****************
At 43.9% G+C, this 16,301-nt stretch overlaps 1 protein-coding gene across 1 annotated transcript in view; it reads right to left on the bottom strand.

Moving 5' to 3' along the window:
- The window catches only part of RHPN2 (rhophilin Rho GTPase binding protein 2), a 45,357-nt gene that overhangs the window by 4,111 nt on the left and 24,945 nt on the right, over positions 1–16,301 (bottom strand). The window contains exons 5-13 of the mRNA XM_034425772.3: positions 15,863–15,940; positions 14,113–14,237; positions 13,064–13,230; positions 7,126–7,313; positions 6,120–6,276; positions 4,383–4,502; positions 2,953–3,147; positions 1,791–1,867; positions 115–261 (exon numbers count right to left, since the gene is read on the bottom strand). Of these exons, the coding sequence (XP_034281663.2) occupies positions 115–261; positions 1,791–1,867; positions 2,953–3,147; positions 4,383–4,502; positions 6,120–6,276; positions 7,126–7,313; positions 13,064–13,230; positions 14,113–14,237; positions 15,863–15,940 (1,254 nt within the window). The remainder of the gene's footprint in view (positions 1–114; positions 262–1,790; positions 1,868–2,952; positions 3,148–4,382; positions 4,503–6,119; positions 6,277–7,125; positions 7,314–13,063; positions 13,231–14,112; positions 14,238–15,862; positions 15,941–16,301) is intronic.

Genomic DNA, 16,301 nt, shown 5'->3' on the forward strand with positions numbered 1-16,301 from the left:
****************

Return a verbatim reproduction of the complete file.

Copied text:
At 43.9% G+C, this 16,301-nt stretch overlaps 1 protein-coding gene across 1 annotated transcript in view; it reads right to left on the bottom strand.

Moving 5' to 3' along the window:
- The window catches only part of RHPN2 (rhophilin Rho GTPase binding protein 2), a 45,357-nt gene that overhangs the window by 4,111 nt on the left and 24,945 nt on the right, over positions 1–16,301 (bottom strand). The window contains exons 5-13 of the mRNA XM_034425772.3: positions 15,863–15,940; positions 14,113–14,237; positions 13,064–13,230; positions 7,126–7,313; positions 6,120–6,276; positions 4,383–4,502; positions 2,953–3,147; positions 1,791–1,867; positions 115–261 (exon numbers count right to left, since the gene is read on the bottom strand). Of these exons, the coding sequence (XP_034281663.2) occupies positions 115–261; positions 1,791–1,867; positions 2,953–3,147; positions 4,383–4,502; positions 6,120–6,276; positions 7,126–7,313; positions 13,064–13,230; positions 14,113–14,237; positions 15,863–15,940 (1,254 nt within the window). The remainder of the gene's footprint in view (positions 1–114; positions 262–1,790; positions 1,868–2,952; positions 3,148–4,382; positions 4,503–6,119; positions 6,277–7,125; positions 7,314–13,063; positions 13,231–14,112; positions 14,238–15,862; positions 15,941–16,301) is intronic.

Genomic DNA, 16,301 nt, shown 5'->3' on the forward strand with positions numbered 1-16,301 from the left: